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Editorial Thursday 20 September 2018: Towards integrated tech enthusiasm with Matt Hancock

[AUTHOR’S NOTEHealth Policy Insight's been on a hiatus for a while because, well, life. This column was written for my regular Monday HSJ slot, and delayed due to legal concerns. It now appears, following HSJ editor Alastair McLellan’s barnstorming editorial on the matters in question.]

Those whom the Gods of health policy would destroy, they first make over-enthusiastic about tech solutions.

It was disappointing if not surprising to see ex-Millennium Bug pest controller (and as such, no stranger to tech hyperbole) and current Health Secretary Matt ‘The App’ Hancock let his digital enthusiasm get the better of his judgment this week, by specifically endorsing an individual tech provider’s service (Babylon’s GP At Hand) in a speech at Babylon’s HQ, in front of their logo.

This followed Mr Hancock telling the Telegraph’s Laura Donnelly that “GP at Hand is revolutionary - it works brilliantly for so many patients and goes with the grain of how people access modern services.

“I want to see GP at Hand available to all, not based on their postcode. Where a new service challenges the system, the right response isn’t to reject the new service but to change the system. The current postcode lottery cannot continue.”

Mr Hancock (a registered user of GP At Hand) also used the Telegraph interview to suggest that NHS officials and processes are impeding progress: “Global innovators like Babylon play a vital role in driving change in healthcare and we’re determined to work with them to develop healthcare solutions for our future.”

Mmmmmm. If not mmmmmmmmmmmmmmm.

There have been concerns about Babylon Health’s offering. The Advertising Standards Authority has informally resolved several complaints against the company’s more ambitious claims about its products.

Babylon’s former online claim that its technology was a medical device approved by the MHRA was reworded after an investigation, as the Financial Times reported.

Clinicians also complained that the symptoms of either a heart attack or DVT were diagnosed by the Babylon app’s algorithm as being those of a panic attack. When the FT’s journalist tested the Babylon symptom checker in the guise of a 66-year-old obese male smoker experiencing sudden chest pain and excessive sweating (as in the clinician complaint) they found that the app suggested that nine out of 10 people with similar symptoms were likely to be having a panic attack - and made no mention of the risk of a heart attack.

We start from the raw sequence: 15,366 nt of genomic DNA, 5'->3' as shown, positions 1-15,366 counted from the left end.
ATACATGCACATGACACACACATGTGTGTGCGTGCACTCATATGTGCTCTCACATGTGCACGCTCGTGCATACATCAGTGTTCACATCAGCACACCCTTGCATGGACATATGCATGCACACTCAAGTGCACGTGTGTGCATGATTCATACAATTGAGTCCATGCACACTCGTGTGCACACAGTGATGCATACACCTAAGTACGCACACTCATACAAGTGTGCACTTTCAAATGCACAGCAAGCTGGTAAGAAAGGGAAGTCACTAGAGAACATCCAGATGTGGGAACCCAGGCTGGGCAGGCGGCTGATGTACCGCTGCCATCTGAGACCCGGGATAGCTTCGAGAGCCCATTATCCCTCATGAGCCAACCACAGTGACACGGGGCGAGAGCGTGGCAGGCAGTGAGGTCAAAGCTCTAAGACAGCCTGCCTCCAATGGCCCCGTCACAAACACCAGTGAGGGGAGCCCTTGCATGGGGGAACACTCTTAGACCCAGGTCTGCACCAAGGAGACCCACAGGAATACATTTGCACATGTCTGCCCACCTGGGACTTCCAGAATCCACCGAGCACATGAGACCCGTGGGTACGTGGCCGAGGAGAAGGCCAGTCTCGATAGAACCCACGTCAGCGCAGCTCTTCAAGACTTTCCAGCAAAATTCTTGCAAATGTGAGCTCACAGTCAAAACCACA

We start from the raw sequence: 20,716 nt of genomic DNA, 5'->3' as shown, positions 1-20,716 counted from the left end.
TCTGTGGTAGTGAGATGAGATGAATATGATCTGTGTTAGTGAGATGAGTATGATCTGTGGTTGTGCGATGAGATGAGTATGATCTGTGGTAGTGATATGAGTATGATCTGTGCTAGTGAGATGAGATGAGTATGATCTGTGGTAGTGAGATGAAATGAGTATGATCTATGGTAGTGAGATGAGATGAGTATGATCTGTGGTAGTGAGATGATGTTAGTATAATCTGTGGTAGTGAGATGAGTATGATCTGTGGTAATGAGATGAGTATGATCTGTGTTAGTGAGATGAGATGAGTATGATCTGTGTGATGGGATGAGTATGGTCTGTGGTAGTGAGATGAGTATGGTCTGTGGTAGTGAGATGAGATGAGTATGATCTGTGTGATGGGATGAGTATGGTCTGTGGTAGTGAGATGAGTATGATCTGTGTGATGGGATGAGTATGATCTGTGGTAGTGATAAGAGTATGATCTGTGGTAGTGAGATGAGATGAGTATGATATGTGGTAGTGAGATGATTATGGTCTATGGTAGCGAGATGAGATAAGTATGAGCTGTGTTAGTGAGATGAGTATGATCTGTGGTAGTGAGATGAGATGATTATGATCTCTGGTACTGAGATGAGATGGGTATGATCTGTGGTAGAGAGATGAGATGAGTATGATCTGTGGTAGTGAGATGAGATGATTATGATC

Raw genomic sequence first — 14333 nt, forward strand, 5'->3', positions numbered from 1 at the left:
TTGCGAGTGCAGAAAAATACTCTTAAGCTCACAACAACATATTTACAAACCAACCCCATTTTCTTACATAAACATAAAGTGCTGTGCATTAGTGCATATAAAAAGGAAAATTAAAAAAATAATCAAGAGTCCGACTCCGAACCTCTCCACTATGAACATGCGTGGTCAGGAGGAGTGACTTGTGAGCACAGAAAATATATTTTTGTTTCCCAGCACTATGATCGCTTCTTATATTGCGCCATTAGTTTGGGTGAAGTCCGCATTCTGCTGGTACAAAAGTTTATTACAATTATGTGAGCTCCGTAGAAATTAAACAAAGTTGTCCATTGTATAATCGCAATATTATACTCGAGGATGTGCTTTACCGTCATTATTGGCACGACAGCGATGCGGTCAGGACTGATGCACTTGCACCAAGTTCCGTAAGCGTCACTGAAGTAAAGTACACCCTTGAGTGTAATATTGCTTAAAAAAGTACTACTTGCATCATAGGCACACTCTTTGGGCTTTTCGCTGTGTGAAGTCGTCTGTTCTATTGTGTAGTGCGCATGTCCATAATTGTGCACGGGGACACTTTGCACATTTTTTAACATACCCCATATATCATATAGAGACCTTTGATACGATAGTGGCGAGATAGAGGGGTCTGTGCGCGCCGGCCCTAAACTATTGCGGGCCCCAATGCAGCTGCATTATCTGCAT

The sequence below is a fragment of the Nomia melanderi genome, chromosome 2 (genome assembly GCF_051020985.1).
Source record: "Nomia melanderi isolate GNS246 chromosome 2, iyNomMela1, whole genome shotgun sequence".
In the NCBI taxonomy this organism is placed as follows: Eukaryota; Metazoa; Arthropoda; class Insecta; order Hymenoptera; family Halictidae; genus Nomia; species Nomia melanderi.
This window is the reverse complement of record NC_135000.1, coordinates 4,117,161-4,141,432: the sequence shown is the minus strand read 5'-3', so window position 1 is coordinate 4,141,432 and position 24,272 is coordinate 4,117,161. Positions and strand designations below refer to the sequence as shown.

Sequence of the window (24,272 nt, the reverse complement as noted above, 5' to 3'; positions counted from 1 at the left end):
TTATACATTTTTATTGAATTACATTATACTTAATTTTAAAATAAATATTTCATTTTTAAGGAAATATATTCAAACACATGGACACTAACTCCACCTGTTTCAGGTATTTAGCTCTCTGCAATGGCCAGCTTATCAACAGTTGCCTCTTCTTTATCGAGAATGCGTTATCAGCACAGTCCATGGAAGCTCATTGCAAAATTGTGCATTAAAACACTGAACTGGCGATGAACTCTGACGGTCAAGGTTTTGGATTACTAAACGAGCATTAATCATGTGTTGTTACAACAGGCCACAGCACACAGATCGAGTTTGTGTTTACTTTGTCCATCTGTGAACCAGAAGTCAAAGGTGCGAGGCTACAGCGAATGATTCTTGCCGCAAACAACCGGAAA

Babylon has been inspected by the CQC, which found “that in some areas, this service was not providing safe care in accordance with the relevant regulations”.

Specifically, the CQC found that “prescribing decisions were not always made appropriately, based on a thorough medical history and not made in line with evidence based; risk assessed national guidance and best practice.; information was not always shared with a patient’s primary physician to ensure prescribing was safe or appropriate; there was no system in place to give assurance that patients’ conditions were being appropriately monitored”.

Now obviously, the CQC finds comparable problems with other services – NHS and independent sector – not infrequently. However, most of those on the receiving end of CQC assessments do not https://www.hsj.co.uk/technology-and-innovation/revealed-babylon-email-threats-to-cqc/7023030.article threaten the CQC with legal action, or indeed https://www.hsj.co.uk/technology-and-innovation/babylon-withdraws-cqc-legal-challenge/7021339.article pursue and then withdraw such legal action, as Babylon did.

Babylon’s chief executive is Ali Parsadoust, who is previously known to the sector for his tenure in charge of Circle Healthcare. You can find out more about Circle Holdings (the investment company) here, including Ali’s substantial sales of his shares in 2013 before stepping down from the Circle board, having stood down as chief executive in late 2012.

And you can read here about Circle Holdings being taken private by Toscafund Asset Management.

History isn't destiny, of course, but the ambitious originally-stated goal of Circle to be a workers’ co-operative with the staff’s shares in Circle Partnership owning 49.9% of the equity to Circle Holdings’ 50.1% suffered an ignominious death.

I get knocked down, but I get up again
Now Ali is trying again, and that is what entrepreneurs do.